An Autistic Woman’s Career Challenges
English was my favorite subject in high school and I did well. I learned to drive, went on to college, and completed my bachelor’s degree in English in 1999. After a series of negative work experiences, I was diagnosed with Asperger’s Syndrome in 2011. I met Rich Davis in 2017 and he coached me and my family through our Comfort Career Audit.
My diagnosis helped and I found a job where I could fit in. However, I continued to struggle to earn enough money for self-sufficiency.
I have always had a difficult time obtaining and retaining employment because the workplace is often very ASD-unfriendly. My diagnosis helped me understand myself but because I used neurotypical job-hunting techniques, I continued to struggle. A lot of job-hunting advice tends to be filled with systemic ableism and does not consider my unique needs. I have also had problems keeping a job because I do not always understand the rules or workplace culture. Jobs seem to wear out my body and discount my brain.
With Rich’s help, my Harrison Assessment Career Navigator helped me identify careers that I would enjoy and that would use my Aspie Superpowers. I am comfortable disclosing my invisible disability to employers and Rich has taught me job-search methods that go beyond searching the want-ads and applying online. He has helped me understand myself more clearly, see my strengths, and accept my character traits that can get in the way of my success.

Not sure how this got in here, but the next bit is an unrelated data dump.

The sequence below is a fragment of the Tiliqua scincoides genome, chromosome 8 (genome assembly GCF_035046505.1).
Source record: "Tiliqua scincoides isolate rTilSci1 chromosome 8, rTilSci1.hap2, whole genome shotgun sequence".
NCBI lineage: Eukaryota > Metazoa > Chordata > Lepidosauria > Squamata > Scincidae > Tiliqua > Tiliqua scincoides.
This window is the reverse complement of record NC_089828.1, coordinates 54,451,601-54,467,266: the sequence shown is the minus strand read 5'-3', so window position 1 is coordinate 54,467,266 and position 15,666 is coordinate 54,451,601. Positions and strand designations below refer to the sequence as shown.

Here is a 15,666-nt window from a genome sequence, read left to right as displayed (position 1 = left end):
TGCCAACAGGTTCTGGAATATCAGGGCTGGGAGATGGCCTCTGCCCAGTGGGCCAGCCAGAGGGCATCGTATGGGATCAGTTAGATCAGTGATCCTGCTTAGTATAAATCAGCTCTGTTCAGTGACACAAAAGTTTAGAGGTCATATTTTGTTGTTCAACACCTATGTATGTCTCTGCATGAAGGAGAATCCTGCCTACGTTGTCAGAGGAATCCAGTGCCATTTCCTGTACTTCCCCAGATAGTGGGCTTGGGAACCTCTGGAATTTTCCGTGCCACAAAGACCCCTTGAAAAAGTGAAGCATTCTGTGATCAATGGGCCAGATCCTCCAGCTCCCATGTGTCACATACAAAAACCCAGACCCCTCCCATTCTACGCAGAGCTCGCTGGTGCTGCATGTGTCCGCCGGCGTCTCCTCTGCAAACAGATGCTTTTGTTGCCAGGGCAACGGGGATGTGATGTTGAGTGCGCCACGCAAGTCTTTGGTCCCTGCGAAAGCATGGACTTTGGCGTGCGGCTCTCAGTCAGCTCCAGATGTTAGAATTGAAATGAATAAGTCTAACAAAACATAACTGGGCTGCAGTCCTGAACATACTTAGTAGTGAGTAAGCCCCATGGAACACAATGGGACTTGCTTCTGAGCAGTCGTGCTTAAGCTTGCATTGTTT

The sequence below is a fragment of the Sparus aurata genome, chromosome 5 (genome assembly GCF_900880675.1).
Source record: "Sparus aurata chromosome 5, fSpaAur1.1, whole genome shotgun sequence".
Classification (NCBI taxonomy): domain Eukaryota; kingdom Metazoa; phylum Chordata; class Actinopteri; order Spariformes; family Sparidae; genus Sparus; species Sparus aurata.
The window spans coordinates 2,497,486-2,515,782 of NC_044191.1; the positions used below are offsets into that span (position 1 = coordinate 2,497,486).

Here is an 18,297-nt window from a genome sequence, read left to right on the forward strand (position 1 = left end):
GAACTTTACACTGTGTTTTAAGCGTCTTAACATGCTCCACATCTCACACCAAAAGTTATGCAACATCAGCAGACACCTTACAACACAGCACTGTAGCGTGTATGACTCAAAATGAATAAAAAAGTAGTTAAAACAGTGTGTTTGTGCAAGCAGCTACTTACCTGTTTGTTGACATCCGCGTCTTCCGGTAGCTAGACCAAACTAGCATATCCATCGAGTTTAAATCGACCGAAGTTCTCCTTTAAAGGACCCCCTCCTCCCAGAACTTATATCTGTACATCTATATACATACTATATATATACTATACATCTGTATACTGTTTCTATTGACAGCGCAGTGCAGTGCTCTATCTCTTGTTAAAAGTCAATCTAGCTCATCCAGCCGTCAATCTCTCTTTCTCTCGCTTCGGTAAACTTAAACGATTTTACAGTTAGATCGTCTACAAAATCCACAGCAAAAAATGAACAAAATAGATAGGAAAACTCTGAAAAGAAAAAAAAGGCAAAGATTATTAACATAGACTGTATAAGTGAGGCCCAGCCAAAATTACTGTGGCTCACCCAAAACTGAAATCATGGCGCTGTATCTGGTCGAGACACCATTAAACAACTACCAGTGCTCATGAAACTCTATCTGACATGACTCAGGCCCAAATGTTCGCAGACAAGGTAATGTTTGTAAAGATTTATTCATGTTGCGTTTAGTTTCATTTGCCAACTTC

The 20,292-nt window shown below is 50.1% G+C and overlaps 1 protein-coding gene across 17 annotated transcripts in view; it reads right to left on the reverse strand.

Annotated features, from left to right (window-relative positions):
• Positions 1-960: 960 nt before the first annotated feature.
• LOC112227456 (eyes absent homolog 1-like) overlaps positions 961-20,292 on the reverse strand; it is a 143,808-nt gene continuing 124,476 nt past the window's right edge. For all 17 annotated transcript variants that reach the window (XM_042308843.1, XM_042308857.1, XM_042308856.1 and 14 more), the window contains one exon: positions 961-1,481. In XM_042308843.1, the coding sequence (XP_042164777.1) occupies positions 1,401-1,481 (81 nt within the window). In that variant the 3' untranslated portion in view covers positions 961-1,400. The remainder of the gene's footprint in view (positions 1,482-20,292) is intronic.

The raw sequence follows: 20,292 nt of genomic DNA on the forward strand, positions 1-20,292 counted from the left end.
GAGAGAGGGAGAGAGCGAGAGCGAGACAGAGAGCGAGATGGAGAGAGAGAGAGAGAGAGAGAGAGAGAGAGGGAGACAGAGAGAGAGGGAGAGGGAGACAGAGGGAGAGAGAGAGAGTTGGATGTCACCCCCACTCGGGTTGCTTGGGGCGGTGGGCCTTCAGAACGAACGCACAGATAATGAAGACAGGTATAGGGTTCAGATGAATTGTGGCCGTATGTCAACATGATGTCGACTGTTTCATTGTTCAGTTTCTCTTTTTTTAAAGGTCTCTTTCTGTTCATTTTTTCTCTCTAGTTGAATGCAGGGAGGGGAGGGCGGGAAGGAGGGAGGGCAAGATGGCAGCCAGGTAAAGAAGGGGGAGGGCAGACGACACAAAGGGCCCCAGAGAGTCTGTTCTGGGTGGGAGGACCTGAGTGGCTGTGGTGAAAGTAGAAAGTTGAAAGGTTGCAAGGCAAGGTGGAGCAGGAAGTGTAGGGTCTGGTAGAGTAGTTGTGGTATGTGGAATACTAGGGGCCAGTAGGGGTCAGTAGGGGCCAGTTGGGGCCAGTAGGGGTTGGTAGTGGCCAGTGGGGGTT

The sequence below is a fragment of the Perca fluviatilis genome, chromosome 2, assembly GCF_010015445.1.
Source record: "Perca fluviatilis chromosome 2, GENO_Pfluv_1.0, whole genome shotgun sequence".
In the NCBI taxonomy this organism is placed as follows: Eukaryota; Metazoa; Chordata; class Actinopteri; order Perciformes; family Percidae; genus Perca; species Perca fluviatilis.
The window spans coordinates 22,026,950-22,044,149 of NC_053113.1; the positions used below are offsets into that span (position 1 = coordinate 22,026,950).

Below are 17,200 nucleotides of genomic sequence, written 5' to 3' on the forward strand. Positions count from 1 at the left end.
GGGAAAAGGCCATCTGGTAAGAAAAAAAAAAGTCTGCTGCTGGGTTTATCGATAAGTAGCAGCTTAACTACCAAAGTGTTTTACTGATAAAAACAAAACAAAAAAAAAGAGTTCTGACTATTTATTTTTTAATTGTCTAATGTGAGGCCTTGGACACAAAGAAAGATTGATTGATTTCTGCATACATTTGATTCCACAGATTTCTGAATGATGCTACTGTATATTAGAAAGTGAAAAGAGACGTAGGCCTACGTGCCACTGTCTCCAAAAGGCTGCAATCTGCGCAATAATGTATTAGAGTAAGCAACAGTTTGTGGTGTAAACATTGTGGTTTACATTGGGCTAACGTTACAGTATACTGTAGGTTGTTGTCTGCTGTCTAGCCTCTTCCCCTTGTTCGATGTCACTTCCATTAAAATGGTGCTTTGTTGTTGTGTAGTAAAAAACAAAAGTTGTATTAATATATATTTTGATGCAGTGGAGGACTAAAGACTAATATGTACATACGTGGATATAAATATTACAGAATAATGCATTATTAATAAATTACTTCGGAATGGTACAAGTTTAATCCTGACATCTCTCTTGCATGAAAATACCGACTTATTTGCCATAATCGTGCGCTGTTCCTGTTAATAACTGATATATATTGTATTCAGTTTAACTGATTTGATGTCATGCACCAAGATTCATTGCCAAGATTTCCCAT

I have a career plan and don’t feel helpless and lost anymore. I’ve found a new employer that hires people with autism and appreciates their strengths. Through Rich’s coaching and my networking, I identified a staffing service that specializes in helping autistic candidates connect to employers. They hired me and I currently work with a major corporation. With my Comfort Career Audit, I feel more confident and empowered so I can help others understand me and fit in better in the future.
Team member’s perspective – written by Meg’s father
Rich has worked with my daughter and me for several years. He has guided Meg and her family members to better understand the reality of our situation and make good career choices. His familiarity with and use of the Harrison Assessments Career Navigation System and reports have enabled objectivity that would have been difficult to develop otherwise. Further, he has been willing to push back and disagree occasionally with my thoughts and suggestions; this is especially appreciated. I value the individual attention that Rich has provided and look forward to working with him in the future.